There was news recently that Republican members of the North Carolina General Assembly had teamed with leftist Attorney General Josh Stein to announce a bill to tighten state restrictions on the prescribing of controlled substances.
Officials are justifiably concerned about the number of deaths due to heroin overdoses. That is an appropriate concern, although it is primarily a law enforcement and criminal justice issue. Heroin has flooded our country because the legalization of marijuana in several states has cut into the profits of the Sinaloa cartel that engages in the distribution of illegal drugs. The heroin epidemic was essentially caused by liberal policy-making in other states. Our open borders with Mexico, previously maintained by the federal government, has exacerbated the situation, of course.
The bill proposes to require that doctors consult a statewide computer registry every time they prescribe a controlled substance of any kind. It proposes they limit the amount they prescribe, and forces them to prescribe electronically. And of course, it levies yet another annual fee against physicians to accompany the numerous other annual fees we must pay.
The theory is that people who use prescription narcotics will inevitably progress to seek and use heroin. I strongly doubt that previous inappropriate use of prescription medications is the primary cause in the vast majority of heroin cases. One article suggests that some of the folks who previously used prescription narcotics are using heroin because it is cheap and easier to access.
In any case, the Republicans ought to know that anything Josh Stein advocates is likely to be horribly wrong.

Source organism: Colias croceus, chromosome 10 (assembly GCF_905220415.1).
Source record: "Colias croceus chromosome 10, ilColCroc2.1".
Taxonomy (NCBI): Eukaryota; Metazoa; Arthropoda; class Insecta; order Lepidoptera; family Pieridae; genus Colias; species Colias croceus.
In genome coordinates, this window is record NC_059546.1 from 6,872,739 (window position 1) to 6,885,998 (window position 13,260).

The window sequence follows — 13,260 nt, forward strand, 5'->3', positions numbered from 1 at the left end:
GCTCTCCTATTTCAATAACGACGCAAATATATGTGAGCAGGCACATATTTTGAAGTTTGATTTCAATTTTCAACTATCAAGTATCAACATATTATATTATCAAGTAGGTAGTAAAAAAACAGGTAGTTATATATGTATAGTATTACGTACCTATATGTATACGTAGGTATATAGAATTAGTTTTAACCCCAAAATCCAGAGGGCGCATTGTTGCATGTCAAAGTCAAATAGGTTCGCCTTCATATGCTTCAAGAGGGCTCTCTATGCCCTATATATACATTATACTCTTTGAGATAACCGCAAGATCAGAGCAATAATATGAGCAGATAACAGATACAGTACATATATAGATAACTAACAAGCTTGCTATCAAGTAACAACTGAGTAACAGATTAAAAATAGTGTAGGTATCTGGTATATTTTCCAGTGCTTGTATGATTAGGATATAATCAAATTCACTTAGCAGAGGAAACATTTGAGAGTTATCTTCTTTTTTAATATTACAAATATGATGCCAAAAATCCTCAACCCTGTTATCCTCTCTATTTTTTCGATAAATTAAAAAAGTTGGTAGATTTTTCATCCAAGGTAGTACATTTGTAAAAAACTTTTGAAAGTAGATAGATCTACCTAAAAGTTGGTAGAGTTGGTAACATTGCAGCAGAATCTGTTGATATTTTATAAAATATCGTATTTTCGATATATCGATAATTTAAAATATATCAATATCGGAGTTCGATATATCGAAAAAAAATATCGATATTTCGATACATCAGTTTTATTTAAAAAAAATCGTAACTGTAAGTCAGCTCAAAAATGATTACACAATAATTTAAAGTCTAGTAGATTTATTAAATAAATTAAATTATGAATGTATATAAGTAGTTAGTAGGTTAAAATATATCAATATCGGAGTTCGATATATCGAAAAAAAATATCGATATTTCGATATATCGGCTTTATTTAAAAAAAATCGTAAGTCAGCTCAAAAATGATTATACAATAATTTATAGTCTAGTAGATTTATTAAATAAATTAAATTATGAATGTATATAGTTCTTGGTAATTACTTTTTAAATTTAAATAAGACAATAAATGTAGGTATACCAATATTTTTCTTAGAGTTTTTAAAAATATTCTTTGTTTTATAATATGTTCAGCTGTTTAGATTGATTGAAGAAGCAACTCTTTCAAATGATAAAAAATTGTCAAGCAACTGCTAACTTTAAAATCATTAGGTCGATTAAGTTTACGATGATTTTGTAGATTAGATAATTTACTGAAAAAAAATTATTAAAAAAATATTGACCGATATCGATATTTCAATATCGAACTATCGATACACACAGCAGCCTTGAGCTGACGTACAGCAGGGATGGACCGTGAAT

Requiring the physician to use an electronic database, pay a fee and convert to electronic prescribing is yet more regulation of the health care sector. The Republicans claim to want deregulation, but they have a fetish for regulating health care. They repeatedly impose requirements upon physicians and medical practices. In my own sector of the economy, their claims to cut regulation are but a theoretical fantasy. They continue to pour it on.
It is true that some physicians over-prescribe controlled substances. But the solution is not to impose onerous requirements on everyone for all controlled substances. More targeted solutions would be appropriate.
The measures proposed in the bill would require additional time-consuming, inefficient steps for prescribing certain medications that are not even typically abused. It would penalize physicians who are not part of the problem. And it likely would not reduce deaths due to heroin to a major extent.
The bill does not do anything with regard to patient expectations or demands for narcotics. Americans have become acculturated to ask for (or demand) "something for pain" or "something for my nerves" over a period of many generations.
And in fact, the federal government encourages patient demands for narcotics. Hospitals must achieve Joint Commission accreditation in order to receive Medicare reimbursement. And the Joint Commission demands that hospitals inquire with patients about pain, and manage it. This requirement nearly creates a de facto burden to treat pain with narcotics, because the information solicited must be acted upon. The federal government is therefore a driver of opioid overprescribing and overuse. And corporate entities that employ physicians-- i.e., hospital systems-- also encourage overprescribing because they excessively emphasize patient satisfaction even when patient expectations are inappropriate. Physicians are now penalized by their employers if they do not give patients what they want and expect.
This push to make it difficult to prescribe narcotics is controversial in some quarters because some patients genuinely need this type of treatment. There is an agenda to move away from narcotic prescribing; and that is justified in many instances. But this effort spurs much debate because some patients and providers need to be able to use these drugs. (HT: Fred Gregory)